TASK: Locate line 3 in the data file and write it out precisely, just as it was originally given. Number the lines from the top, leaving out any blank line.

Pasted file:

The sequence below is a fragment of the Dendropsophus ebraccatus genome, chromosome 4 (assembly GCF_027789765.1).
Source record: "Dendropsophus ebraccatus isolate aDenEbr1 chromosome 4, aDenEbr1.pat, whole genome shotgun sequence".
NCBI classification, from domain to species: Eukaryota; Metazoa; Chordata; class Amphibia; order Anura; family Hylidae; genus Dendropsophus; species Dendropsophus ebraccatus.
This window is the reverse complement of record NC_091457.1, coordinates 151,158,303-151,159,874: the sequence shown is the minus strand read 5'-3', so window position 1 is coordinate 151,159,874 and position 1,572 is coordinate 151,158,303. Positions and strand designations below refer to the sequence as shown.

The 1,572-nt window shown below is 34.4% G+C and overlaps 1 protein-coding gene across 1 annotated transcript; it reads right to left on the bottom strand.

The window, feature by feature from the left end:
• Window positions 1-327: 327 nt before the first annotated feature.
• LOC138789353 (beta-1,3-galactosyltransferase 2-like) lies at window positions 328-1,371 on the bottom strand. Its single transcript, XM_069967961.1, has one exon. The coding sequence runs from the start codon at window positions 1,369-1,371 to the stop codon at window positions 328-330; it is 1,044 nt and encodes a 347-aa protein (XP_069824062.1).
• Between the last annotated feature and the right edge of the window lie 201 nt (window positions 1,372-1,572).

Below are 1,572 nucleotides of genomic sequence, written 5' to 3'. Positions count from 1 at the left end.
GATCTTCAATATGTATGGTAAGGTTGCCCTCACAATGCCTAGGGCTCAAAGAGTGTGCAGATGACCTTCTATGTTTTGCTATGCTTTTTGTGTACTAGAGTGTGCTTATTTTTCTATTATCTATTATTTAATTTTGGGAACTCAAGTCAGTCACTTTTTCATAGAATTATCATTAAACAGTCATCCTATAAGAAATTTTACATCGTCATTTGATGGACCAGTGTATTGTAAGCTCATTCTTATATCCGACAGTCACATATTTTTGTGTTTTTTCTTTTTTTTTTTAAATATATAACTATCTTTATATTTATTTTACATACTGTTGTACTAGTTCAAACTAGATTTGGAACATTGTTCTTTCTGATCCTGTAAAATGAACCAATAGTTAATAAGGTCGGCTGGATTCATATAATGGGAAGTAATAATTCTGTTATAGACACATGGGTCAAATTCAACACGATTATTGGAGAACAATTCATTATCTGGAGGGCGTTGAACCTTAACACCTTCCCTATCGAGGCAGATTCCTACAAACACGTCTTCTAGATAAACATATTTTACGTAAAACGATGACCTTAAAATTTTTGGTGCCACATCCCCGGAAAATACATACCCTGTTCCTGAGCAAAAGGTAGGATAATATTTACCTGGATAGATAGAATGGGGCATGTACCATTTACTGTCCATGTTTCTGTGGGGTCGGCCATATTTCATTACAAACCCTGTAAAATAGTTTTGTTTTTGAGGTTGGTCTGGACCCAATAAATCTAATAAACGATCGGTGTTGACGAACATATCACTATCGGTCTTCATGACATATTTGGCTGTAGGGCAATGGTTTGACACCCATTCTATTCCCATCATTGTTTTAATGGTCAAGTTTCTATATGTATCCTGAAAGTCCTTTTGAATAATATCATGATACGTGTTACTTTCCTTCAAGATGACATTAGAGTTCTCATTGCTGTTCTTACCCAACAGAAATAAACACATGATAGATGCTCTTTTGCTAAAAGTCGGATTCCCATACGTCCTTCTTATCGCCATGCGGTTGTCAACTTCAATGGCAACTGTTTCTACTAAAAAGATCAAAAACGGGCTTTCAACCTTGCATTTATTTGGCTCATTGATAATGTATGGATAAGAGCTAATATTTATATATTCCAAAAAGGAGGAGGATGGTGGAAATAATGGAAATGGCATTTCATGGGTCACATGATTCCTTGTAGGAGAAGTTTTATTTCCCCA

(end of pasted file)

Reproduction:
NCBI classification, from domain to species: Eukaryota; Metazoa; Chordata; class Amphibia; order Anura; family Hylidae; genus Dendropsophus; species Dendropsophus ebraccatus.